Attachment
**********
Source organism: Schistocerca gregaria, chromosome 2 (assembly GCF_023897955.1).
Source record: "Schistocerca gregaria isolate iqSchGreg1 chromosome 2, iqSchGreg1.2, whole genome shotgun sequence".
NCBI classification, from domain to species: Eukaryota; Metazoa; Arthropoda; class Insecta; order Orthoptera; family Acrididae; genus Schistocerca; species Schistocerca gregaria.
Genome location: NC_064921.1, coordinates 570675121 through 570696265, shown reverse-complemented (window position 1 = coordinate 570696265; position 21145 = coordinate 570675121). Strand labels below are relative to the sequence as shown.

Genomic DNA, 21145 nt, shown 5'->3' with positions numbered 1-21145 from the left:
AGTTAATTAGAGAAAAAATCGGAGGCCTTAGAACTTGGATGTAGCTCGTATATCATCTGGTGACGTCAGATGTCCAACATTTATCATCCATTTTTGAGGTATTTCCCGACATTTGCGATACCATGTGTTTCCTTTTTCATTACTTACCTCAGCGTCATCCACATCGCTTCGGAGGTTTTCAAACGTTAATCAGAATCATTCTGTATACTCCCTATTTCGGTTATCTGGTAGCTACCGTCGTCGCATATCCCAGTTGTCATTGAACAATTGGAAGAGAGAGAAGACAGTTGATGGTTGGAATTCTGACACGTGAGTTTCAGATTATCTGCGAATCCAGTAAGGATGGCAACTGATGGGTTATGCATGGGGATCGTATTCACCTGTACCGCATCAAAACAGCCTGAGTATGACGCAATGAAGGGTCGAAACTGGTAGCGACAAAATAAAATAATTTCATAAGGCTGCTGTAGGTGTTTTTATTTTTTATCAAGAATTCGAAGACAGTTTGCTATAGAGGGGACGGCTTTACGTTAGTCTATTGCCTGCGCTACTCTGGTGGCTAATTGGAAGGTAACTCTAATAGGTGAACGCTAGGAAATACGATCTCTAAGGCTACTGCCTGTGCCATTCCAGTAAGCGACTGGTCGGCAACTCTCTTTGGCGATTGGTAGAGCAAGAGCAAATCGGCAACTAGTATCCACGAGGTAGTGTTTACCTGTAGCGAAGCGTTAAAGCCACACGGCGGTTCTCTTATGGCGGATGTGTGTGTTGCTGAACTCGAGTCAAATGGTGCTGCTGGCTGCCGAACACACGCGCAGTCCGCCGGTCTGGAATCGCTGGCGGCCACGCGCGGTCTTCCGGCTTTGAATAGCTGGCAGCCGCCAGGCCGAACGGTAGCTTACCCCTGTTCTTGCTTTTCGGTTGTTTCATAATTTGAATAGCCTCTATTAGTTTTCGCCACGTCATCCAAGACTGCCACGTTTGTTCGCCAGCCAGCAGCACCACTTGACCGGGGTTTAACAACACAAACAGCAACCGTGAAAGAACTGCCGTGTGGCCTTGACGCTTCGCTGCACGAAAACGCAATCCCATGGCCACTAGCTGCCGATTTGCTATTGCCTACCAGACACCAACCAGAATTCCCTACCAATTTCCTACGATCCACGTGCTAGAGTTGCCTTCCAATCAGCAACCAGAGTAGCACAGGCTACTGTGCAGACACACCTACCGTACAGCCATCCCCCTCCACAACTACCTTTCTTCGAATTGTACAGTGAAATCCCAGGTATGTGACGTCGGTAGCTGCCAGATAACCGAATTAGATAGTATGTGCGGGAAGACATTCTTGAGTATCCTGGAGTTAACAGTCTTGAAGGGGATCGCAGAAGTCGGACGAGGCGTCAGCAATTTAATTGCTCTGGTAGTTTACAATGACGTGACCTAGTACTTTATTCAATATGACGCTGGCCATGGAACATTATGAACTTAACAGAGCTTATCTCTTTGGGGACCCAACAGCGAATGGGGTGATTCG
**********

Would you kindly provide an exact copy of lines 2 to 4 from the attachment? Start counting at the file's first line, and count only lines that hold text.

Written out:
Source record: "Schistocerca gregaria isolate iqSchGreg1 chromosome 2, iqSchGreg1.2, whole genome shotgun sequence".
NCBI classification, from domain to species: Eukaryota; Metazoa; Arthropoda; class Insecta; order Orthoptera; family Acrididae; genus Schistocerca; species Schistocerca gregaria.
Genome location: NC_064921.1, coordinates 570675121 through 570696265, shown reverse-complemented (window position 1 = coordinate 570696265; position 21145 = coordinate 570675121). Strand labels below are relative to the sequence as shown.